'Silent killer' carbon monoxide hospitalises six in Sydney poisoning

·Associate News Editor
·2-min read

Six people have been hospitalised after suffering from carbon monoxide poisoning at a western Sydney home.

Emergency services were called to a home in Merrylands at about 5am on Tuesday morning after reports a person had fallen ill.

It quickly became apparent the those inside, a family and friends consisting of four adults and two boys, were suffering from carbon monoxide poisoning after they showed signs of drowsiness and nausea and were rushed to hospital.

Family members are taken out the home on stretchers. Source: Nine News
Family members are taken out the home on stretchers. Source: Nine News

The family are believed to have been using a charcoal cooker to heat up their home and had fallen asleep with it burning.

"Thankfully one person was aware enough to call Triple-0, preventing a potential tragedy," NSW Ambulance Inspector Andrew McApline said.

Fire and Rescue NSW later shared a photo of the barbecue used inside the home.

"Never bring outdoor heaters or cookers inside and never rely on charcoal beads for heating in confined spaces," it said.

The charcoal cooker used inside the home. Source: Fire and Rescue NSW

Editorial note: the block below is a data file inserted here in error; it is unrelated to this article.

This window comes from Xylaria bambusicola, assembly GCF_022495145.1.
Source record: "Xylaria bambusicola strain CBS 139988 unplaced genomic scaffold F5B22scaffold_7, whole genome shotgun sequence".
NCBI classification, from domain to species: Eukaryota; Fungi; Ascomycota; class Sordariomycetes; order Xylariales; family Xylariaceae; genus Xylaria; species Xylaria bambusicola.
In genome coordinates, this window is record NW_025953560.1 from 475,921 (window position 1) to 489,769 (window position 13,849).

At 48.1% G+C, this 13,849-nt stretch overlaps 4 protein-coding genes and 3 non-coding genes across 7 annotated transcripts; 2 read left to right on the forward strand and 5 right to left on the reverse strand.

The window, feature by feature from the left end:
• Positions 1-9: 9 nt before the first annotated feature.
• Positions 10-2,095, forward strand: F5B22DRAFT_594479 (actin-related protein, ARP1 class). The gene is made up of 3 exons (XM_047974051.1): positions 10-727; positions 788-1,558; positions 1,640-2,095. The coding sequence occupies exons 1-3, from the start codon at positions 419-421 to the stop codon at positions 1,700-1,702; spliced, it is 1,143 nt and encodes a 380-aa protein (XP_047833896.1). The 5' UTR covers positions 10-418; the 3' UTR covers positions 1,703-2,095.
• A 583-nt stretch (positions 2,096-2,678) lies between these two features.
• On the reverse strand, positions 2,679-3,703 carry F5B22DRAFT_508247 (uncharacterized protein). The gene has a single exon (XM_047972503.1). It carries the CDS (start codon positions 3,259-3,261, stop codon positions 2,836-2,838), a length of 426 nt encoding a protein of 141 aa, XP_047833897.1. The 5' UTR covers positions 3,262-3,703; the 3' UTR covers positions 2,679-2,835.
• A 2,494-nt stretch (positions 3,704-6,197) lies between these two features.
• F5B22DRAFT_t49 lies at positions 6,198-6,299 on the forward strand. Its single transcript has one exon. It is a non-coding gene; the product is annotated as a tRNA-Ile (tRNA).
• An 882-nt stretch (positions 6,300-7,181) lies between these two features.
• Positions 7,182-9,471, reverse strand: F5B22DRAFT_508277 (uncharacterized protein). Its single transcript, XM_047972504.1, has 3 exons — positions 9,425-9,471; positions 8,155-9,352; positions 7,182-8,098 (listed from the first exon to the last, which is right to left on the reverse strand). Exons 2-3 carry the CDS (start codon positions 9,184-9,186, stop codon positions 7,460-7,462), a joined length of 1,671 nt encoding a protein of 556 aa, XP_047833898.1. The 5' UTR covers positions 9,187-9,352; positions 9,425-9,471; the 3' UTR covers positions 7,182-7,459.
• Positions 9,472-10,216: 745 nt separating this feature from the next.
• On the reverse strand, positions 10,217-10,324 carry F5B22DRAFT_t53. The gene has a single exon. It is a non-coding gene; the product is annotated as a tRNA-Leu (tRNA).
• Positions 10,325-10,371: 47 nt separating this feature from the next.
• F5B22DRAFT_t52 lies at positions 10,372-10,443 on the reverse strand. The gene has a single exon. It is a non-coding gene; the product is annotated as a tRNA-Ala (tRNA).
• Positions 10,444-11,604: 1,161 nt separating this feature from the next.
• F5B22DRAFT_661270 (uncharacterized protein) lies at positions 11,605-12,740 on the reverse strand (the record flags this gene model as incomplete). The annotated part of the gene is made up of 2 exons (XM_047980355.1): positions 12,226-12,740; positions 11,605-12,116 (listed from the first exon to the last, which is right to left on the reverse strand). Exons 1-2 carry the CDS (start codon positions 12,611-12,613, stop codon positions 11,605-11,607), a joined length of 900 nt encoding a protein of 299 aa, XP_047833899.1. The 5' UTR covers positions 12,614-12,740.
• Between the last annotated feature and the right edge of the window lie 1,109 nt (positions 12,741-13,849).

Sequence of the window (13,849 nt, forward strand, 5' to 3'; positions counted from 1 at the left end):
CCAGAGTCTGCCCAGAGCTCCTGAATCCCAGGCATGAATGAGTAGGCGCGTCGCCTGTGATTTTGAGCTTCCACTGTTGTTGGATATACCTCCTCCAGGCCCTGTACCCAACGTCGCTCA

The charcoal cooker used inside the home. Source: Fire and Rescue NSW

Health authorities issued warning weeks earlier

It comes just weeks after NSW Health warned residents about the dangers of carbon monoxide poisoning during a particularly cold winter, urging people to avoid potentially-fatal mistakes.

“Burning charcoal, BBQ coal outdoor heaters, and portable backup generators (indoors) are some of the biggest concerns,” Dr Richard Broome, Director of Environmental Health at NSW Health, said.

Victoria’s former Director of Energy Safety, Paul Fearon, branded carbon monoxide the "silent killer" following a spate of poisonings.

Dr Christine Cowie, a Senior Research Fellow at the University of NSW’s Centre for Air Quality and Health Research and Evaluation, previously told Yahoo News Australia the most dangerous aspect was the gas's odourless state.

“There is no advanced warning," she warned.

When the gas does take control of the body, symptoms, such as headaches, tiredness and vomiting, are often confused with the flu, Dr Cowie explained, which can in turn prove fatal if not acted on immediately.

NSW Health said anyone who suspects carbon monoxide poisoning should contact the Poisons Information Centre on 13 11 26.

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